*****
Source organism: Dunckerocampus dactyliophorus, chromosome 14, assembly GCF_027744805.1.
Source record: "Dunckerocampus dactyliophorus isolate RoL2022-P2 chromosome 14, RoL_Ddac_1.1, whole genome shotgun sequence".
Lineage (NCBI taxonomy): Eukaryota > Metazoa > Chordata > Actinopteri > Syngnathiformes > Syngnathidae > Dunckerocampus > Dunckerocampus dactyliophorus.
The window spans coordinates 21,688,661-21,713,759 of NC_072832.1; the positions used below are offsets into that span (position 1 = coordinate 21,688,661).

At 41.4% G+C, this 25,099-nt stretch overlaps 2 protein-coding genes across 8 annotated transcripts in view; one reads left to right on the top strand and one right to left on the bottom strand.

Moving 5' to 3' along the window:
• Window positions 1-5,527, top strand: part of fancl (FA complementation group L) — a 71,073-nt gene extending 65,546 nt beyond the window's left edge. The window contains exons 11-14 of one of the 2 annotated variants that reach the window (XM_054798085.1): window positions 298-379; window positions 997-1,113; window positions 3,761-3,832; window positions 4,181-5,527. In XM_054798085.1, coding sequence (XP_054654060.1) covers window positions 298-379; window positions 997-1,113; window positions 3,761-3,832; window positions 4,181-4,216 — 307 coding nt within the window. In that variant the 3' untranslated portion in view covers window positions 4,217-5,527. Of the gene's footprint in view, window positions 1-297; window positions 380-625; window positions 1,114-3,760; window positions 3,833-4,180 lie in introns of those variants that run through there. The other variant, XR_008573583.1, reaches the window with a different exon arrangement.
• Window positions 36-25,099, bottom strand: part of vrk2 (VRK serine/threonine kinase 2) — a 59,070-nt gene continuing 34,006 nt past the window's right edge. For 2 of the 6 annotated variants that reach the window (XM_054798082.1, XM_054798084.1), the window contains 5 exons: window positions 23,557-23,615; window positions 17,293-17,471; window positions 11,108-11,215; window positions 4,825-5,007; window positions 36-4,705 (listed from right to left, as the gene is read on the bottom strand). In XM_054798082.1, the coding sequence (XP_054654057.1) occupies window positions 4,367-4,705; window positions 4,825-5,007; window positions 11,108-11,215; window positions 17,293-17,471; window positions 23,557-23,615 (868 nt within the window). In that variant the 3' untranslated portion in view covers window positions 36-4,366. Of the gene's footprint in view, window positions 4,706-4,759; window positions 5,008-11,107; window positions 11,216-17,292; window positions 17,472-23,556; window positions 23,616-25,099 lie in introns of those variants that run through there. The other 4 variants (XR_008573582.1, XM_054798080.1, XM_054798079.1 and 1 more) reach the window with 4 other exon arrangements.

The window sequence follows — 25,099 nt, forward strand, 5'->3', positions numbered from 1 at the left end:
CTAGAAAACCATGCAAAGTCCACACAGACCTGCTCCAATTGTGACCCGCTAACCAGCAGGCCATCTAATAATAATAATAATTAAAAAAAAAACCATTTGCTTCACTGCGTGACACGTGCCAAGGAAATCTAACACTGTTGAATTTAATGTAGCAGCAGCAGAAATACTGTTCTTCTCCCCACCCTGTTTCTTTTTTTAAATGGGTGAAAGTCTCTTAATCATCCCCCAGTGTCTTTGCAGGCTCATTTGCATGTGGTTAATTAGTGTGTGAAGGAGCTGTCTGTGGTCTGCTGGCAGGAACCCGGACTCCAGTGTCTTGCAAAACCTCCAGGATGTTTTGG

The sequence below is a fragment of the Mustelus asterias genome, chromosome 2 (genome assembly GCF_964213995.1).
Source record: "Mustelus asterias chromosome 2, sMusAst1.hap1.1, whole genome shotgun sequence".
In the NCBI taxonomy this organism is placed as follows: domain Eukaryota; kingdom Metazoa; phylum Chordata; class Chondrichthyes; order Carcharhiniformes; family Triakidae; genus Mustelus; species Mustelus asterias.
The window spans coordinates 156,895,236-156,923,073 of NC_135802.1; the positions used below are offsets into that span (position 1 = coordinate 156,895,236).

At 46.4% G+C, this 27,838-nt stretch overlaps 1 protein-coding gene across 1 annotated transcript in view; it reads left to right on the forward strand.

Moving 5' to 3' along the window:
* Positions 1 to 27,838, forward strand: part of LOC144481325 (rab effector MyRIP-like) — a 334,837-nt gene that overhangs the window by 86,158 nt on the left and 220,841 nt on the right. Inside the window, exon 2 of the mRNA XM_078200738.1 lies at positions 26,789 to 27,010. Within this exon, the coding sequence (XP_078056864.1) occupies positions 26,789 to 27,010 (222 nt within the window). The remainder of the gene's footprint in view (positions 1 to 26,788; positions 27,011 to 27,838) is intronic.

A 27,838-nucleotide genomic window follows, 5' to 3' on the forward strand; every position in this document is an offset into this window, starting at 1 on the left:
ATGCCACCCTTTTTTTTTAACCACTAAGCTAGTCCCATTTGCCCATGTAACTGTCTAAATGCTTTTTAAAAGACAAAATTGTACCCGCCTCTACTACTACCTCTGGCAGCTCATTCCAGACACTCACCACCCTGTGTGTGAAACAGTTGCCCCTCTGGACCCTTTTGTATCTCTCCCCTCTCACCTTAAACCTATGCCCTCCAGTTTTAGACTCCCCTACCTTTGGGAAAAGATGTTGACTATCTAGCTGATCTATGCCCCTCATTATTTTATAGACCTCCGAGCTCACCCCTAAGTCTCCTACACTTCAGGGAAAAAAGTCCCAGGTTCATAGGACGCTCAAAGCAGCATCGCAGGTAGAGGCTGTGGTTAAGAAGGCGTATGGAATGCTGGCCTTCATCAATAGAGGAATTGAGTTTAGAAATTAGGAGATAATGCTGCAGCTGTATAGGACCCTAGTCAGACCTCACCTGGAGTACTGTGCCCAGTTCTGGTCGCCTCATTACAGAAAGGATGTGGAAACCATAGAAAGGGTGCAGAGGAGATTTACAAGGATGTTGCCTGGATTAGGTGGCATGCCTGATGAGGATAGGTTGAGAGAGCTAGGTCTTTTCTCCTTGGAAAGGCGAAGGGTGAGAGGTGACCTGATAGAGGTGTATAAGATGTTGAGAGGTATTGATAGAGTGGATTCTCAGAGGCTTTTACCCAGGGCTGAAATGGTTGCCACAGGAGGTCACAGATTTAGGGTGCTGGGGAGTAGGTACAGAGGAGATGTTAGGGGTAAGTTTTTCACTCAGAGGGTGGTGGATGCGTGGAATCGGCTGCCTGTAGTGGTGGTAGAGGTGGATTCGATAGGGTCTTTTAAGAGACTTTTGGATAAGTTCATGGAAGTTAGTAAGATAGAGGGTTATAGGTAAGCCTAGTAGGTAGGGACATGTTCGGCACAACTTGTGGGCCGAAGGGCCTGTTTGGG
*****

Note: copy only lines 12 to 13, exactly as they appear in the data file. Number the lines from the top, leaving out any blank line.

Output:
Source record: "Mustelus asterias chromosome 2, sMusAst1.hap1.1, whole genome shotgun sequence".
In the NCBI taxonomy this organism is placed as follows: domain Eukaryota; kingdom Metazoa; phylum Chordata; class Chondrichthyes; order Carcharhiniformes; family Triakidae; genus Mustelus; species Mustelus asterias.